Jones 'followed due process' on immigration case
Labour leader David Shearer says he has received assurances from Shane Jones that he followed due process in granting citizenship to Bill Liu, also known as Yong Min Yan, when he was associate immigration minister.
Yan is currently on trial on four counts of fraudulently using documents to gain access to New Zealand and one count of making a false statement.
Last week the court was told that Yan boasted to immigration officials that he had MP friends who would ensure he got citizenship.
Shearer today said he would not stand Jones down from his responsibilities.
After hearing the allegations, which he took seriously, he had spoken to Jones and sought the assurances.
Over the weekend he had talked to other MPs who were aware of the issues involved and he had also reviewed the information Jones had at the time.
"Having looked at the material we have available, it appears that the process which Yong Min Yan (Bill Liu) was granted citizenship was considered and proper."
He said Labour did not have access to departmental files, but was relying on information retained by Jones about the case.
Jones had denied any pecuniary association with Liu.
"He has received no money, gift or travel."
"Shane is not a friend of Mr Liu. He believes he has met him on one or two occasions."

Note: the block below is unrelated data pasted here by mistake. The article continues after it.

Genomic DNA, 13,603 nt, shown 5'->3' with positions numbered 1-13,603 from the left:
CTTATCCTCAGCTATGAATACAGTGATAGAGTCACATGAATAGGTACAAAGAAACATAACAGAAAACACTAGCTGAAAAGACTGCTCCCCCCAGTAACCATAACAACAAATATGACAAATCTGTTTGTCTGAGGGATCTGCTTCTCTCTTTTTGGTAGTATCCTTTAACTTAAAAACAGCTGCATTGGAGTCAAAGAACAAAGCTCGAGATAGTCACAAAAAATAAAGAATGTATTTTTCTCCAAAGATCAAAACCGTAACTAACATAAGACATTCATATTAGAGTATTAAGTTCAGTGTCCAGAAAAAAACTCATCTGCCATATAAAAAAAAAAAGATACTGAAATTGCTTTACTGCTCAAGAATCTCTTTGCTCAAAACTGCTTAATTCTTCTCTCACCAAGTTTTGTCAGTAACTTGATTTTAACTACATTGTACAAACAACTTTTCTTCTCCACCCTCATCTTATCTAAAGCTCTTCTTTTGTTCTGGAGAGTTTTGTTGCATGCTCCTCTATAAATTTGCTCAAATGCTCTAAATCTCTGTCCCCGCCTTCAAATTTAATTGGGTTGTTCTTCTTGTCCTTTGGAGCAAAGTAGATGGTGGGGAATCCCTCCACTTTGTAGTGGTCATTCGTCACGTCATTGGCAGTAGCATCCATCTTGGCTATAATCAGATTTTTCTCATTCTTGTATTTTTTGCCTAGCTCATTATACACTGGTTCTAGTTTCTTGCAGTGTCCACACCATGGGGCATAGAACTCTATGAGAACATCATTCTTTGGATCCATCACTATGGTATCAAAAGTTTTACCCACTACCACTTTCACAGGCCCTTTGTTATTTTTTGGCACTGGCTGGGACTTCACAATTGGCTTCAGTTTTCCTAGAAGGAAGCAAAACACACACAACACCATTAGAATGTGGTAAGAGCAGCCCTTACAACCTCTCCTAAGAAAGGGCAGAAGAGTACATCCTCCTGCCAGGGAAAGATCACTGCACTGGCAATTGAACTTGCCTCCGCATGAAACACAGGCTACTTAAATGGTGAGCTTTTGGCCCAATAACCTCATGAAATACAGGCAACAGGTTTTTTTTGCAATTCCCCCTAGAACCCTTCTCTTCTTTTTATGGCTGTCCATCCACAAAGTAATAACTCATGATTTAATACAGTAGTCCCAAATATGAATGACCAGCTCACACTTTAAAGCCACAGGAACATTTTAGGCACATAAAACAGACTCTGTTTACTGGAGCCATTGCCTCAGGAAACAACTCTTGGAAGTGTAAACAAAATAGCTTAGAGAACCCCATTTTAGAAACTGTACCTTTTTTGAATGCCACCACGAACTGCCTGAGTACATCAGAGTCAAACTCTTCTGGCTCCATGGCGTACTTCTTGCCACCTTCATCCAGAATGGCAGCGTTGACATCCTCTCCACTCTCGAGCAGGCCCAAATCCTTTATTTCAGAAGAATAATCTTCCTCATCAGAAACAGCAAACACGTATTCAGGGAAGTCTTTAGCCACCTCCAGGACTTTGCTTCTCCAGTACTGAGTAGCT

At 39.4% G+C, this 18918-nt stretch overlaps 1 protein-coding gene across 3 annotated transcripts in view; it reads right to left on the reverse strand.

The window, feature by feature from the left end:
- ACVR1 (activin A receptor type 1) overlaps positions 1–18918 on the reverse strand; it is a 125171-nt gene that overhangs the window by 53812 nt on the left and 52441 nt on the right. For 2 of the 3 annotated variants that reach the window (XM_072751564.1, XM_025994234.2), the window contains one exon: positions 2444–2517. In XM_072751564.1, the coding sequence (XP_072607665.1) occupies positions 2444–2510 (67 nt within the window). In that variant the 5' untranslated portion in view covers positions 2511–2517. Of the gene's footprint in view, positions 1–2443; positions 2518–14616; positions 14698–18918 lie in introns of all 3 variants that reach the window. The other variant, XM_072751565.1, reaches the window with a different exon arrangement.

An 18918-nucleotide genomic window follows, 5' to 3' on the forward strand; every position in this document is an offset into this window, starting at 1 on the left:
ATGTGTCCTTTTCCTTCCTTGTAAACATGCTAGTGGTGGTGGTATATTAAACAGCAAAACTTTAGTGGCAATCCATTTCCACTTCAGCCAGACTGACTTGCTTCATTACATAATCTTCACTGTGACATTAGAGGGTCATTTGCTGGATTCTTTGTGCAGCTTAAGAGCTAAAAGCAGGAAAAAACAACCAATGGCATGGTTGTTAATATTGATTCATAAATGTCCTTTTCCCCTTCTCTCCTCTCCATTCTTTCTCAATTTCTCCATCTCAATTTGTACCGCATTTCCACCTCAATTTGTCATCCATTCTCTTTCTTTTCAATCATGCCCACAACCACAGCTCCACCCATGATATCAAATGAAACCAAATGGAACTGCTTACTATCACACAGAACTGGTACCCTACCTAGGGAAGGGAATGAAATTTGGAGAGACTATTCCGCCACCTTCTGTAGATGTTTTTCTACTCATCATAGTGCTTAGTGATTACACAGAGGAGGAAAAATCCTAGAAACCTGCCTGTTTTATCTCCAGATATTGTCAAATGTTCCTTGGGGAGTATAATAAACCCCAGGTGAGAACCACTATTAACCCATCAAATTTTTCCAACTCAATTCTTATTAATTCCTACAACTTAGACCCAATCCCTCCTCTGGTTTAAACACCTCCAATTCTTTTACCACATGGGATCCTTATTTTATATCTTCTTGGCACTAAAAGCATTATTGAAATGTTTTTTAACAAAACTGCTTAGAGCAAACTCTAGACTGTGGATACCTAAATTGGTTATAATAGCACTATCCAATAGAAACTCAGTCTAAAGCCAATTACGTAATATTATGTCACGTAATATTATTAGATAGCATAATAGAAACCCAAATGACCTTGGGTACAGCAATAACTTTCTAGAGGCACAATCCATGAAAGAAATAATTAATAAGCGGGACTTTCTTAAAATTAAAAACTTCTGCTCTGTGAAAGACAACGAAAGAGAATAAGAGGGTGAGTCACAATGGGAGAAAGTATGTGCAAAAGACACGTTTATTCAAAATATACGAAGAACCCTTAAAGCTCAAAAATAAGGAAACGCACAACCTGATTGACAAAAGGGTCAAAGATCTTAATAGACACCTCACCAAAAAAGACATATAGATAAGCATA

Last week the High Court at Auckland was told that high-ranking officials were stunned when Yan was granted citizenship in 2008 despite being red flagged by Interpol.
This morning, the court was told that an agent paid $5000 to fill out the citizenship application for Yan filled out the forms himself using only information provided by the millionaire's wife.
Shane Te Pou, a Labour party organiser, met businessman Yan in 2005 at a Labour Party fundraiser at Auckland's Viaduct.
Te Pou told the High Court this morning that he took Yan on a trip to the Hawkes Bay to investigate exporting wine to China.
They also met Labour MP Rick Barker on the trip, Te Pou said, though it was "only a catch-up with an old work buddy".
When they returned to Auckland, Te Pou entered an arrangement to fill in Yan's citizenship application.
He told the court he used previous Permanent Resident applications, passports and information from Yan's partner to fill in the form.
In the boxes marked "previous criminal convictions" and "ever been involved in an investigation" Te Pou marked "no".
"It was just an assumption. I didn't ask."
Yan had Interpol flags against his name owing to arrest warrants issued in China.
Te Pou said he did not take a further $5000 completion fee after after he learned Yan had "immigration issues" that were "out of his depth".
This morning Shearer said it was worth noting there were differences in the facts presented in court and those presented by Jones, including that Liu was sworn in a day after receiving citizenship.
Officials had recommended citizenship not be granted, but Jones felt they had not established a clear case against Liu.
He had received a submission from Liu's lawyer John Billington QC, which he had referred to Internal Affairs for comment.
Former Labour MP Dover Samuels had written to Jones requesting a ceremony be held. He had replied to Samuels telling him to talk directly to Internal Affairs.
Citizenship was granted on August 6, 2008 and the ceremony was held on August 11. Jones did not attend.